Eugene Kolker, PhD
Chief Data Officer, Seattle Children's Hospital
Director, Bioinformatics & High-throughput Analysis Lab, Seattle Children's Research Institute
Executive and Founding Editor of OMICS: A Journal of Integrative Biology & Big Data journals
Affiliate Professor, Biomedical Informatics and Medical Education
Affiliate Professor, Pediatrics
Adjunct Professor, Departments of Chemistry and Chemical Biology, Northeastern University, Boston, MA
Data Analysis, Predictive Analytics, Big Data, Data Mining, Machine Learning, Optimization, Statistical and Algorithmic Development, Bioinformatics, Omics, Community Development, Proteomics, Systems Analysis, Systems Biology, Autism, Heart Diseases.
Eugene Kolker is the Chief Data Officer at Seattle Children’s — Hospital, Research Institute, and Foundation. Eugene has over 25 years of experience in multi-disciplinary data analysis, predictive analytics, and modeling and over 15 years of experience in management, business, and community development. At Seattle Children’s, Eugene heads the CDO Analytics team (cdoanalytics.org), which focuses on leveraging large and complex data to improve outcomes and safety, reduce costs, broaden access, and drive innovation. In addition to his hospital work, he is also the Director of the Bioinformatics & High-throughput Analysis Laboratory at the Research Institute. Previously, Eugene Kolker was the Founder and President of BIATECH Biotechnology Innovation Center, which was acquired by Seattle Children’s. Currently, Dr. Kolker is an Adjunct Professor at Northeastern University College of Science, Boston and an Affiliate Professor at University of Washington School of Medicine, Seattle. He has 130 publications in 40 different journals and also serves as the Executive Editor of the journals “OMICS: A Journal of Integrative Biology” and “Big Data.” In 2015, Eugene was nominated by the HIMSS (Healthcare Information and Management Systems Society) members to be one of the top three “Innovators” in their annual HIT Awards. He was also named one of the “top 16 data-driven geeks to watch” by HIMSS.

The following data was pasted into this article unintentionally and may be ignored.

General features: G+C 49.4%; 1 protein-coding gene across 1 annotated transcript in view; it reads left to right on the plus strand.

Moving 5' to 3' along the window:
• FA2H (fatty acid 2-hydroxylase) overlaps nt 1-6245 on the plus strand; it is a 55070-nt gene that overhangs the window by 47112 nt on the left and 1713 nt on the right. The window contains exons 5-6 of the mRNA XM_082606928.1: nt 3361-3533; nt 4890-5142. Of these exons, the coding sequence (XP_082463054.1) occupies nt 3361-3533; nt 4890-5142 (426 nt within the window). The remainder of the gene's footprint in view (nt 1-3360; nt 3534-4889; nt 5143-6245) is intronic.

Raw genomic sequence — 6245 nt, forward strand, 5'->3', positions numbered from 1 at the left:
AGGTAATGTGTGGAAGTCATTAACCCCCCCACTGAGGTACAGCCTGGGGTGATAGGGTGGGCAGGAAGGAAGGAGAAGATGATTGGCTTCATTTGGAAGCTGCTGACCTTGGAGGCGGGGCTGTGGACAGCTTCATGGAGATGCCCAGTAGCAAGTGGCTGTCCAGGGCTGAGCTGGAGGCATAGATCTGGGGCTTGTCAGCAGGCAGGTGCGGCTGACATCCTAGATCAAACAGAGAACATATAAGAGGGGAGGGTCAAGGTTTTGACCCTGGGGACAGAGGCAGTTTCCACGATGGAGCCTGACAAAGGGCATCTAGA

1. Keller, Nesvizhskii, Kolker, Aebersold, Empirical statistical model to estimate the accuracy of peptide identifications made by MS/MS and database search, Analytical Chemistry, 2002, 74 (20): 5383-5392.
2. Kolker et al., Global profiling of Shewanella oneidensis MR-1: expression of hypothetical genes and improved functional annotations, PNAS USA, 2005, 102 (6): 2099-2104.
3. Taylor… Kolker et al., Promoting coherent minimum reporting guidelines for biological and biomedical investigations: the MIBBI project. Nature Biotechnology, 2008, 26 (8): 889-896.
4. Field… Kolker et al., Megascience. ‘Omics data sharing, Science, 2009, 326 (5950): 234-236.
5. Chain… Kolker et al., Genome project standards in a new era of sequencing. Science, 2009, 326 (5950): 236-237.
6. Hather… Kolker, The United States of America and scientific research, PLOS ONE, 2010, 5 (8): e12203.
7. Kolker… Kolker, Classifying proteins into functional groups based on all-versus-all BLAST of 10 million proteins, OMICS JIB, 2011, 15 (7-8): 513-521.
8. Higdon… Kolker, Predictive analytics in healthcare: Medications as a predictor of medical complexity. Big Data, 2013, 1 (4), 237-244.
9. Kolker, Kolker, Healthcare analytics: Creating a prioritized improvement system with performance benchmarking. Big Data, 2014, 2 (1), 50-54.
10. Montague… Kolker, Beyond protein expression, MOPED goes multi-omics. Nucleic Acid Research, 2015, 43 (D1): 1145-1151.